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Current Sensing - No loss - Hall maybe?

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kinarfi

Well-Known Member
I have a circuit the can pull over 100 amps and I want to shut it down at 40 - 50 amps. I have the shut down method designed and working. What I need help with is sensing the current fairly accurately and adjustable with out an inline resistor. I like the Hall Effect, but I think, don't know, that the Gauss would have to be variable some how, distance or shunt, or does the Hall effect output vary with flux like a transistor out varies with base current.
Any one have any ideas?
Thanks
Kinarfi
 

Sceadwian

Banned
You would need a Hall Effect transistor, not one with a switch output. But calibration might be difficult, flexing in cabling movement of the sensor etc.. would produce variation.
 

dougy83

Well-Known Member
What I need help with is sensing the current fairly accurately and adjustable with out an inline resistor.

The wires going to your circuit are inline resistors. You can just measure the voltage drop across one of the supply lines, which can be amplified as required to give you a current reading.
 

tcmtech

Banned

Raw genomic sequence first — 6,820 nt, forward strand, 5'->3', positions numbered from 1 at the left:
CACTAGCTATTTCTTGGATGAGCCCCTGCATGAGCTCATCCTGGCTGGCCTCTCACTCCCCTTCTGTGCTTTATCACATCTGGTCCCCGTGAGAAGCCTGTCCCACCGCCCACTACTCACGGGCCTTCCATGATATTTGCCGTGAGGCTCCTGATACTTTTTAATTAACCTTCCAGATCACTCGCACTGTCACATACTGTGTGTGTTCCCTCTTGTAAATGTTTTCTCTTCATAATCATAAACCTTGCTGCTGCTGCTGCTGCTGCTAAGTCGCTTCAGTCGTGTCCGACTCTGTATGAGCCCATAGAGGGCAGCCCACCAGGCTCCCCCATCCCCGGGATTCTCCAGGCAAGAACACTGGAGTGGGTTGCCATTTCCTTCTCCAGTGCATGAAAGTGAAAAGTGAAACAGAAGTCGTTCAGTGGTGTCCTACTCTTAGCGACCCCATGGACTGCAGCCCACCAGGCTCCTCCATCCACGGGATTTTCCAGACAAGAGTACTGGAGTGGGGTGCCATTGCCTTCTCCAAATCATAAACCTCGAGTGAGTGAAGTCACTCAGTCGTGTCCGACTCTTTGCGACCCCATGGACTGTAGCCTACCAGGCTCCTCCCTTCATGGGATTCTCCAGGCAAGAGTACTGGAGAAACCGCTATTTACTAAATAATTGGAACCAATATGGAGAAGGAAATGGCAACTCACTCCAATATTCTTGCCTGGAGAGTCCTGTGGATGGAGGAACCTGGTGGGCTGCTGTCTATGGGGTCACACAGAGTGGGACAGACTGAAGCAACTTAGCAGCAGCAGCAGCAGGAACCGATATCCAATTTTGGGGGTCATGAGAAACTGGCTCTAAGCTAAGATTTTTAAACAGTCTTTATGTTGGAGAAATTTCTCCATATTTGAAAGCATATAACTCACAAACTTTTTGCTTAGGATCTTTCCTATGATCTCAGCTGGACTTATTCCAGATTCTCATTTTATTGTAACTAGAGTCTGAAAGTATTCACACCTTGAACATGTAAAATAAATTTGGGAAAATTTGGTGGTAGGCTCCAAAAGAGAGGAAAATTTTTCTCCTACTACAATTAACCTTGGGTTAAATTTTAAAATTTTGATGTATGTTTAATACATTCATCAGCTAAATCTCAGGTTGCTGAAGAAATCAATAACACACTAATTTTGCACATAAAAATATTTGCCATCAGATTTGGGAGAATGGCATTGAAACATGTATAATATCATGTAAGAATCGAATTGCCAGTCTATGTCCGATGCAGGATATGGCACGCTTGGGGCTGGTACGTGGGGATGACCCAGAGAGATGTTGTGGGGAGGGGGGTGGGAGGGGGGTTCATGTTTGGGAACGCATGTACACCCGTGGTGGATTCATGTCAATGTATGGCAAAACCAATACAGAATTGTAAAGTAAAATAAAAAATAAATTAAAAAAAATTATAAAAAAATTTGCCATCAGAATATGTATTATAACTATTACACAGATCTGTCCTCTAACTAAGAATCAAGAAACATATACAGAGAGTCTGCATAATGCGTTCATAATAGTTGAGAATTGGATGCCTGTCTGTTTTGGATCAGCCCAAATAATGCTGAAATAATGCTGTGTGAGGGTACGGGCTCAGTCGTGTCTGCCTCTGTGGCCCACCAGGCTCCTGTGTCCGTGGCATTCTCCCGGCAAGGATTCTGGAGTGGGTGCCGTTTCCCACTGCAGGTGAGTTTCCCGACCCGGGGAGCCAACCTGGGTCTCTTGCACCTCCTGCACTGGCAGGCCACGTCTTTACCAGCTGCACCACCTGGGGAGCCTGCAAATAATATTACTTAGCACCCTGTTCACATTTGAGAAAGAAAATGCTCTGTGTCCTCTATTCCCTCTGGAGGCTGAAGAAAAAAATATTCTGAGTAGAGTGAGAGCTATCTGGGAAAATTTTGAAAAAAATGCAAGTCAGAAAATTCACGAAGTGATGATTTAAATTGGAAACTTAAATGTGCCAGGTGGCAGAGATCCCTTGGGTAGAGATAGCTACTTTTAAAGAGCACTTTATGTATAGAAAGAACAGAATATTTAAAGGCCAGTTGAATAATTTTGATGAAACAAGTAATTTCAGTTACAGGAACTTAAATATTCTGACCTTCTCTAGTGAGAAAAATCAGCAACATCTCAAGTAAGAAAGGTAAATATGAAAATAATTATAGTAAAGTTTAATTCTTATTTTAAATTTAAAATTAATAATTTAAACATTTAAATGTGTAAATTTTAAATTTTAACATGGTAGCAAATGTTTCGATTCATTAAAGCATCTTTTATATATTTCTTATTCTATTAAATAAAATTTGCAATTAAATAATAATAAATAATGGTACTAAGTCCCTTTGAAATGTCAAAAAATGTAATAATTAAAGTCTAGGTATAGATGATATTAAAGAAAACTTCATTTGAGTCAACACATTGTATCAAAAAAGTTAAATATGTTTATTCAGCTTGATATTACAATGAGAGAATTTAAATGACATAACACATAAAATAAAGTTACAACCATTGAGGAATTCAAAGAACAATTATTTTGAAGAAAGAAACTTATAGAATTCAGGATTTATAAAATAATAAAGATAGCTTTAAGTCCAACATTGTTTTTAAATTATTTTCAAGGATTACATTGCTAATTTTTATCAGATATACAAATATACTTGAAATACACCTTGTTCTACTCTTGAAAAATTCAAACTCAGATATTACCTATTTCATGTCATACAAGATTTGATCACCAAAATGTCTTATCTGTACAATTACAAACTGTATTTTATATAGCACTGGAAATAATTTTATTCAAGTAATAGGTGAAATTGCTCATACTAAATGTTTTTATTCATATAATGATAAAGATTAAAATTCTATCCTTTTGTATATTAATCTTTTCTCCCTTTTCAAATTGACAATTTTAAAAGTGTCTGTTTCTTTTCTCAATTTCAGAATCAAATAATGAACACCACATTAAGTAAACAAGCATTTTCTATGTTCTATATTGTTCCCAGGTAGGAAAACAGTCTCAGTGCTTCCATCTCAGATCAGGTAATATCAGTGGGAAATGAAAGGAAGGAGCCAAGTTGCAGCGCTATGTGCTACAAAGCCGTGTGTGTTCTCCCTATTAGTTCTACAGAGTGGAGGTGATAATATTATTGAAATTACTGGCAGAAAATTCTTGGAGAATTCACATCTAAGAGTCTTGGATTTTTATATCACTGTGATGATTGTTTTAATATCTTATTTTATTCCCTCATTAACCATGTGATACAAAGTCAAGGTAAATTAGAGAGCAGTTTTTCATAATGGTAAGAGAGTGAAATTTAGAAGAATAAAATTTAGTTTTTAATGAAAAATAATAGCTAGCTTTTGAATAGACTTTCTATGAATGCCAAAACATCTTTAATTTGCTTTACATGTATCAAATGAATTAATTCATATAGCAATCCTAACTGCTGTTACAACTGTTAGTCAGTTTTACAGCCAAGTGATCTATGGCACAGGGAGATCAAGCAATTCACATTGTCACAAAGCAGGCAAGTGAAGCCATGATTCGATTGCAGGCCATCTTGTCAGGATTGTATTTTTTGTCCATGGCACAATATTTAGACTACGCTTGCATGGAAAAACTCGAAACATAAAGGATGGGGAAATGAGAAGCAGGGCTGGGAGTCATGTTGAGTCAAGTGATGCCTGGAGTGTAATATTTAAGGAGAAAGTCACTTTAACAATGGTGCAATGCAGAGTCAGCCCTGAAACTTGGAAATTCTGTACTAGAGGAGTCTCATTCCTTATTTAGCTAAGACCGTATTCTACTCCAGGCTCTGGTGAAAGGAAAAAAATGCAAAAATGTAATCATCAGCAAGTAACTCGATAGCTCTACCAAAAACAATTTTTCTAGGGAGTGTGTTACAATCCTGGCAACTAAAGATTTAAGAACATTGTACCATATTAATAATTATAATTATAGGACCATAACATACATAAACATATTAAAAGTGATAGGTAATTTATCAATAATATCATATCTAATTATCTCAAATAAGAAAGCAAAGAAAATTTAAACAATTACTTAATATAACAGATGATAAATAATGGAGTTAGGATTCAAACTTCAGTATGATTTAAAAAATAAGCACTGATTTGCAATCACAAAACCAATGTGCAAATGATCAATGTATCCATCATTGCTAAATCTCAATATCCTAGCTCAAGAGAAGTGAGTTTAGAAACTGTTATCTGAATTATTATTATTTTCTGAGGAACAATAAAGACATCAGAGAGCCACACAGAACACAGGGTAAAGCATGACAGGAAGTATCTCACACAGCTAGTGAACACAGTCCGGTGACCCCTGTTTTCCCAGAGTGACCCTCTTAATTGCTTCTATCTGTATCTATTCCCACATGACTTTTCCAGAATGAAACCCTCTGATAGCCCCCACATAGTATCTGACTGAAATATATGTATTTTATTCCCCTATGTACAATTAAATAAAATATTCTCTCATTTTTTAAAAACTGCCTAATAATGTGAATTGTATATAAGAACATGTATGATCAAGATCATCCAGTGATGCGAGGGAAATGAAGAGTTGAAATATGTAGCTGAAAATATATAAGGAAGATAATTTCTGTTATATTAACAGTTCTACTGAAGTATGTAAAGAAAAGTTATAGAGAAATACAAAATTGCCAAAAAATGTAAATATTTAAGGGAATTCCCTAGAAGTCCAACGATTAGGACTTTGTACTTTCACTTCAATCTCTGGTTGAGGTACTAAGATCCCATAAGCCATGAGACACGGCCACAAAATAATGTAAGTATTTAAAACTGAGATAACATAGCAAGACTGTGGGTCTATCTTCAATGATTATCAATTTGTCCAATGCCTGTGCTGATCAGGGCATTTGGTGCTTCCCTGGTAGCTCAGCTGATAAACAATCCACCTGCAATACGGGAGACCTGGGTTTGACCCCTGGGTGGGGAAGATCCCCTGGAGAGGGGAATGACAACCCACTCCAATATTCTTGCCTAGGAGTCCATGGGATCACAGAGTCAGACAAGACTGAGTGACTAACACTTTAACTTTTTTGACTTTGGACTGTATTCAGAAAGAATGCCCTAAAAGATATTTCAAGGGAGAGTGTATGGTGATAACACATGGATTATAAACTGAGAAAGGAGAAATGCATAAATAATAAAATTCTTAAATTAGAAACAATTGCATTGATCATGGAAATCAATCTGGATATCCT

Most Helpful Member
Just use a pass though current sensing device or transducer. They work just like a current sensing transformer but with DC as well.
They produce an output voltage signal proportional to the current being sensed.

LEM is one manufacturer.
 

MrAl

Well-Known Member
Most Helpful Member
Hi,


As others were saying they make Hall Effect Sensors now that sense current
through the package pins and produce a voltage output that is proportional
to current. They go up pretty high too now, 100 amps is doable.
The part number for one such sensor is ACS714, but there are others too
in that family.
 

kinarfi

Well-Known Member
Just use a pass though current sensing device or transducer. They work just like a current sensing transformer but with DC as well.
They produce an output voltage signal proportional to the current being sensed.

LEM is one manufacturer.
Thanks,excellent tip.
kinarfi
 
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